|Abdullah Al Alami|
DHAHRAN — The name Abdullah Al Alami resonates human rights. An avid fan of the famous American writer E.E. Cummings, Al Alami believes in respecting everyone and sharing his knowledge with those around him and afar.
As Cummings once said, “Deeds cannot dream what dreams can do.” Al Alami dreams of a time when there will be no discrimination, no racism and prejudice, which is prevailing in many parts of the world.
Born and raised in Makkah and Jeddah, Al Alami later graduated with a GPA of 3.01 from the Chapman University of California. He was associated with Aramco for 21 years.
Now he writes a weekly column in a local Arabic newspaper. He was the president of Arabian Natural History Association, co-founder of Gulf Venture Capital Association, co-founder of Saudi Cancer Foundation and is the board member of Saudi Society for Promoting Organ Donation.
The list doesn’t end here — he is an advocate for the campaign of women driving. All the tension that this pressing issue has brought, he sheds it by listening to Luciano Pavarotti and reading poetry by Nizar Qabbani.
When asked about what motivated him to lay the foundation of the Saudi Cancer Foundation, Al Alami replied that after the Kuwait-Iraq war the number of cancer cases increased in the Eastern Province.
“People needed guidance and both mental and financial support. With the help of Prince Mohammad Bin Fahd, we assembled a team of doctors, educators, philanthropists and psychiatrists to create awareness about this disease and to help those who cannot afford the expensive treatment. We also provide assistance in pre- and post-treatment trauma. We even have two mobile mammogram vans,” he said.
Al Alami thinks that the younger generation needs to be motivated to help others. “The process should start at the grassroots level. Our youth is capable of doing wonders. During Jeddah floods, young people helped save lives. They even cleaned streets and provided food and shelter to those in need.”
The issue of women driving in Saudi Arabia has been enhanced by Al Alami as he feels that there are times when women are stuck in situations when they need to steer the wheel. For example there is a sick child at home and the family does not have a male member and unfortunately, they cannot afford a driver. There have been road accidents when the woman was unable to drive and save her husband or father. The guilt of not helping a family member when she could is unbearable.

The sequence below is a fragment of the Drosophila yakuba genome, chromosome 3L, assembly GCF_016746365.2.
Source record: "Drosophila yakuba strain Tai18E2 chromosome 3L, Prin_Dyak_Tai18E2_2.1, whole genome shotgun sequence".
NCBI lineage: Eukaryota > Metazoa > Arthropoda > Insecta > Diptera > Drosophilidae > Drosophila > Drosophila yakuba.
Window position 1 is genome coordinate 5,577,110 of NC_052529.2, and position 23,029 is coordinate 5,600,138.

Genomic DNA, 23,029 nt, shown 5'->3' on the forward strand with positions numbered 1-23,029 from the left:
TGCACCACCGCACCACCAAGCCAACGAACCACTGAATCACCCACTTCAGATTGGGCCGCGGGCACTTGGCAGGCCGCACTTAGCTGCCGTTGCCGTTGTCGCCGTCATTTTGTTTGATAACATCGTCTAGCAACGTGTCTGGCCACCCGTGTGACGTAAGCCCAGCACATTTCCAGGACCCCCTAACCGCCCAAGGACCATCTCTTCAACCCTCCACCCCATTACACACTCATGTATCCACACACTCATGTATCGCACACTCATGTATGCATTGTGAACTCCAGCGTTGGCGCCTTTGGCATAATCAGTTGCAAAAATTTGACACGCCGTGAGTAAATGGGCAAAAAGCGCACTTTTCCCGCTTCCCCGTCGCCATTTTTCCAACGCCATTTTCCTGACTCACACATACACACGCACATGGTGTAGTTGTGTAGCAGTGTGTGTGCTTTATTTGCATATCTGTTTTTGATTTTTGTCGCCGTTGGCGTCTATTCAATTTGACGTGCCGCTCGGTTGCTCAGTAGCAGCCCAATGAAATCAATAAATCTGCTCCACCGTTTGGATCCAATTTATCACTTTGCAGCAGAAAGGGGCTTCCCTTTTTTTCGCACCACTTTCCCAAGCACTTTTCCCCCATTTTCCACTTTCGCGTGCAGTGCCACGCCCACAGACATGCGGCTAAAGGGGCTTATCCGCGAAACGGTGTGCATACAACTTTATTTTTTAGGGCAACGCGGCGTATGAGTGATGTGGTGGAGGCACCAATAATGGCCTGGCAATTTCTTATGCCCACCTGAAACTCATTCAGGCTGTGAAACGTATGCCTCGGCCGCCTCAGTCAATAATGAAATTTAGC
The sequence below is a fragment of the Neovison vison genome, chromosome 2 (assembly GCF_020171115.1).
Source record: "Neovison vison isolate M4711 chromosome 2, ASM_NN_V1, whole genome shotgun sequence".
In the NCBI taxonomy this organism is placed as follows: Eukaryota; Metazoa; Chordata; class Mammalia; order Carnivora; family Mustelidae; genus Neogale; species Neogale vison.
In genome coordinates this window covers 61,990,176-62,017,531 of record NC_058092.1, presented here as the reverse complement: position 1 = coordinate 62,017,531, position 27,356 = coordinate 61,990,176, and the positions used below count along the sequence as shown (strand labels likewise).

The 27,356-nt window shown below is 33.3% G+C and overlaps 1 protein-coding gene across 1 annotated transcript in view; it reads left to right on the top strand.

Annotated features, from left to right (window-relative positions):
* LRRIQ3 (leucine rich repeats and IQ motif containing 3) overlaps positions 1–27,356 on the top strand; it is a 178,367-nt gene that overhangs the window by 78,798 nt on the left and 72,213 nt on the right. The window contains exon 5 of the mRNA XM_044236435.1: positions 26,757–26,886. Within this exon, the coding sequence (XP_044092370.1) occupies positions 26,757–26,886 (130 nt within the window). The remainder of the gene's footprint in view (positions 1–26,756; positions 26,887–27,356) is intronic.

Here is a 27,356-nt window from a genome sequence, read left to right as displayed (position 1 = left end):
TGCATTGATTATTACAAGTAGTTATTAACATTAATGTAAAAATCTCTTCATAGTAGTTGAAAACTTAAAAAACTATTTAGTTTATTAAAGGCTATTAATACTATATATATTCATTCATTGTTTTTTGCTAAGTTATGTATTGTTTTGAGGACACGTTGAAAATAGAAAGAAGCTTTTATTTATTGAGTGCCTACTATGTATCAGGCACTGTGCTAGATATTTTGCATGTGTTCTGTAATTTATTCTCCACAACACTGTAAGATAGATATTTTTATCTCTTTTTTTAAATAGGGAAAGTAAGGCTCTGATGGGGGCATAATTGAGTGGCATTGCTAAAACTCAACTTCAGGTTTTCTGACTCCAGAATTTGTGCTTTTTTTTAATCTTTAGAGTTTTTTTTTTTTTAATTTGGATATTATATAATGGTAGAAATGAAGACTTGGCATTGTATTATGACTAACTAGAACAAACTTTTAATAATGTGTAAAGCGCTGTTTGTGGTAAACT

Al Alami says he witnessed many incidents and being a "Good Samaritan," he decided to raise this issue. His book on women driving has received positive response.
“There are few women who are against it too; they have their own reasons for doing so,” he said.
Now with 3,000 signatures presented to the Shoura Council and 30 women in the Shoura, Al Alami feels that “there is light at the end of the tunnel.”
When asked about the problems arising if women are allowed to drive, Al Alami says that he traveled and observed all over GCC to see how they are handling this issue and gave his suggestions along with the petition. "There should be proper driving schools for women with female instructors. Traffic department already employs female staff and hiring more women will also show a decline in the graph of women unemployment. Our people have to be trained to let women on the roads."
He thinks road accidents would reduce as internationally women are safe drivers than men. “Hiring of drivers from foreign countries will decrease which costs families and government a fortune every year,” he added.
Another humanitarian work that has been associated with Al Alami is the Saudi Organ Donation Society, of which he is a board member. “It is not easy to convince people for organ donation. We have two Islamic scholars’ fatwas to make people understand that it is not against the religion to donate your organs to save some one’s life. We arrange annual conferences for our cancer and organ donation societies. He also proposed to the Secretary General of the Arab League the establishment of an ‘Arab Center for the Elimination of Violence against Women.’”
His weekly columns, his comments on television channels about different social issues and his humanitarian work have made Al Alami a household name in the Arab world. With a cap full of so many feathers, this polite and kind man is not deterred by challenges coming his way.